Leading the way to diversity & inclusion
What makes a good leader? Is it defined by notions of strength, courage, charisma, natural ability and capacity to inspire? Are people born with it? Is it unlearnable? Are good leaders ‘good guys’?
The Center for Good Leadership found that leaders consistently possess 10 core leadership skills:
- Ability to delegate
- Learning agility
As a foundation for good leadership, this list of qualities is hard to argue with. But is it enough in an era in which we know more needs to be done to make workforces and workplaces more diverse, equitable and inclusive?
Perhaps the list needs expanding for today’s leaders and those of tomorrow. Our iconic notions of leaders and heroes rarely alters despite changing environments and contexts. But they’re going to have to if research from Deloitte is anything to go by.
In the six signature traits of inclusive leadership, the authors posit that while predicting the future in a precise manner is a risky undertaking given our increasingly volatile and complex world, there are four unwavering global megatrends reshaping business and our environments:
- Diversity of markets
- Diversity of customers
- Diversity of ideas
- Diversity of talent
Notice a theme here? For organisations to prosper in the long term, a diverse approach is required. And everyone has a role to play, believes Natalie Trice, a PR coach and university lecturer, from senior leaders and frontline staff, to new employees and even external consultants.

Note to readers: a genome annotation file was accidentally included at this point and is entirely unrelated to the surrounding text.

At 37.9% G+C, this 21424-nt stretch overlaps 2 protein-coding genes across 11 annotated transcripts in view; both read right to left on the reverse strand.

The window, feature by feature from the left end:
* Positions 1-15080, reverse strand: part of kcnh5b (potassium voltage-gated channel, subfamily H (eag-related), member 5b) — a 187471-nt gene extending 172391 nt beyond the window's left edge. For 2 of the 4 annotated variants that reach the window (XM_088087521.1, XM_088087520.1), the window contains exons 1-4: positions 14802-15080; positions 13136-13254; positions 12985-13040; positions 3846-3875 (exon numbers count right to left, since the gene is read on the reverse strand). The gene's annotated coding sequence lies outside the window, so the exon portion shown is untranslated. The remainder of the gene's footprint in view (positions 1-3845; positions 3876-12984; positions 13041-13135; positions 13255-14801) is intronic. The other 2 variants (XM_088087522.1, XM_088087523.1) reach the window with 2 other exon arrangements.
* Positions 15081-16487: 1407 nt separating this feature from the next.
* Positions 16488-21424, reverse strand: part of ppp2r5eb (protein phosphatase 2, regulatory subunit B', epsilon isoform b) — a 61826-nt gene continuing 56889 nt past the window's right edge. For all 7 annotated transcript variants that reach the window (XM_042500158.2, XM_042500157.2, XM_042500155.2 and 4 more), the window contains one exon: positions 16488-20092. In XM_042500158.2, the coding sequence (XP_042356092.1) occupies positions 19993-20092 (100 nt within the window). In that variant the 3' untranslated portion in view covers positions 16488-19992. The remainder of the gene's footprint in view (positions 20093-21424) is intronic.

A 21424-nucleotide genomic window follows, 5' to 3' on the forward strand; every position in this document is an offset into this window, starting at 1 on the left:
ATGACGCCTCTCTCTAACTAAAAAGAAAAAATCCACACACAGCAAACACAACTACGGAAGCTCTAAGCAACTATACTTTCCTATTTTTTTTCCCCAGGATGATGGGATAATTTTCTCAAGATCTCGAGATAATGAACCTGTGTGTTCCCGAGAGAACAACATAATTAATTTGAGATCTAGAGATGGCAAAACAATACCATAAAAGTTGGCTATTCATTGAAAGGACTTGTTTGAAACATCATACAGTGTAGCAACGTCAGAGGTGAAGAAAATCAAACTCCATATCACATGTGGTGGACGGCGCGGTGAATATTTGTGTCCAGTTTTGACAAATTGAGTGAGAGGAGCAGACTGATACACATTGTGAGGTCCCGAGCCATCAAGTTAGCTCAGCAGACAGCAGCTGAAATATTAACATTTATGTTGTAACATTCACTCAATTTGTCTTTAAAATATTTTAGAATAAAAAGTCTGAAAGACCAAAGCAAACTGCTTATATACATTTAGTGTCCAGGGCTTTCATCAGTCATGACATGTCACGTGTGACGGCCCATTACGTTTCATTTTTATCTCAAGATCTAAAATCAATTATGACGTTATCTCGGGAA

‘It is vital that every individual can see and understand their role in a company’s culture, and this means identifying differences in employee experience and values so that each person knows, and feels, that they belong and are accepted as they are, no questions asked, no discrimination at play and no divisive culture or practises that create difference,’ she says.
Leadership should be a beacon
While it’s true that everyone pulling together in the same direction with a clear shared vision is vital to creating such a culture of change and inclusion, leadership needs to be the pilot and the navigator.
Furthermore, for this form of leadership to genuinely affect change, it needs to be more than a ‘box ticking’ or management exercise, it needs to be made fundamental to an organisation’s fabric so that leaders embody it.
‘Diversity and inclusion can be viewed as an initiative that is rolled out by HR and it’s a “nice to have”, but if real change is to happen, every leader needs to buy into the concept of everyone belonging in the business and, when they do this, diversity and inclusion can not only happen, but also thrive,’ says Trice.
‘Rather than a statement that is rolled out across the board, make sure that those in leadership positions really understand what the organisation is looking to create in its ethos and practices, and then ensure they can explain this, that they know why this matters, why it matters to them, but also why it matters to those they work with and manage.’